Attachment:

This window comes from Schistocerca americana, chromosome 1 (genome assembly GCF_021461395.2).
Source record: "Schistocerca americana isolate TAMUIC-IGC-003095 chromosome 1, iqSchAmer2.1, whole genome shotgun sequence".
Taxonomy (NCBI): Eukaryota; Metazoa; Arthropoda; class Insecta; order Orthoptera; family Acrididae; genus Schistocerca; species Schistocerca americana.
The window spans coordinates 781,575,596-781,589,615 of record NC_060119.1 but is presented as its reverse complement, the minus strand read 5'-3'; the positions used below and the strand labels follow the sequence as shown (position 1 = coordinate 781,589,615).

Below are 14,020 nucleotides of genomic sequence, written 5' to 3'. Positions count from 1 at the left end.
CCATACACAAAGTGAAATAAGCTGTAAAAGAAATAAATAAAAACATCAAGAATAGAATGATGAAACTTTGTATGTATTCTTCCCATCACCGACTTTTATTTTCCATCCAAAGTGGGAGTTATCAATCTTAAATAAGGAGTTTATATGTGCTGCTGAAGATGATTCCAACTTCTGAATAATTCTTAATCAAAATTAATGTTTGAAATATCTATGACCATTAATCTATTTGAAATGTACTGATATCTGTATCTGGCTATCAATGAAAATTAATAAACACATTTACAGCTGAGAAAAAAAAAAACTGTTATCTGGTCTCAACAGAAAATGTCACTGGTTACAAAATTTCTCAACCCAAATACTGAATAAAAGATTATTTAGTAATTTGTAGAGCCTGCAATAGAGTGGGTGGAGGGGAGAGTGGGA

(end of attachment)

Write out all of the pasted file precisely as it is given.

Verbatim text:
This window comes from Schistocerca americana, chromosome 1 (genome assembly GCF_021461395.2).
Source record: "Schistocerca americana isolate TAMUIC-IGC-003095 chromosome 1, iqSchAmer2.1, whole genome shotgun sequence".
Taxonomy (NCBI): Eukaryota; Metazoa; Arthropoda; class Insecta; order Orthoptera; family Acrididae; genus Schistocerca; species Schistocerca americana.
The window spans coordinates 781,575,596-781,589,615 of record NC_060119.1 but is presented as its reverse complement, the minus strand read 5'-3'; the positions used below and the strand labels follow the sequence as shown (position 1 = coordinate 781,589,615).

Below are 14,020 nucleotides of genomic sequence, written 5' to 3'. Positions count from 1 at the left end.
CCATACACAAAGTGAAATAAGCTGTAAAAGAAATAAATAAAAACATCAAGAATAGAATGATGAAACTTTGTATGTATTCTTCCCATCACCGACTTTTATTTTCCATCCAAAGTGGGAGTTATCAATCTTAAATAAGGAGTTTATATGTGCTGCTGAAGATGATTCCAACTTCTGAATAATTCTTAATCAAAATTAATGTTTGAAATATCTATGACCATTAATCTATTTGAAATGTACTGATATCTGTATCTGGCTATCAATGAAAATTAATAAACACATTTACAGCTGAGAAAAAAAAAAACTGTTATCTGGTCTCAACAGAAAATGTCACTGGTTACAAAATTTCTCAACCCAAATACTGAATAAAAGATTATTTAGTAATTTGTAGAGCCTGCAATAGAGTGGGTGGAGGGGAGAGTGGGA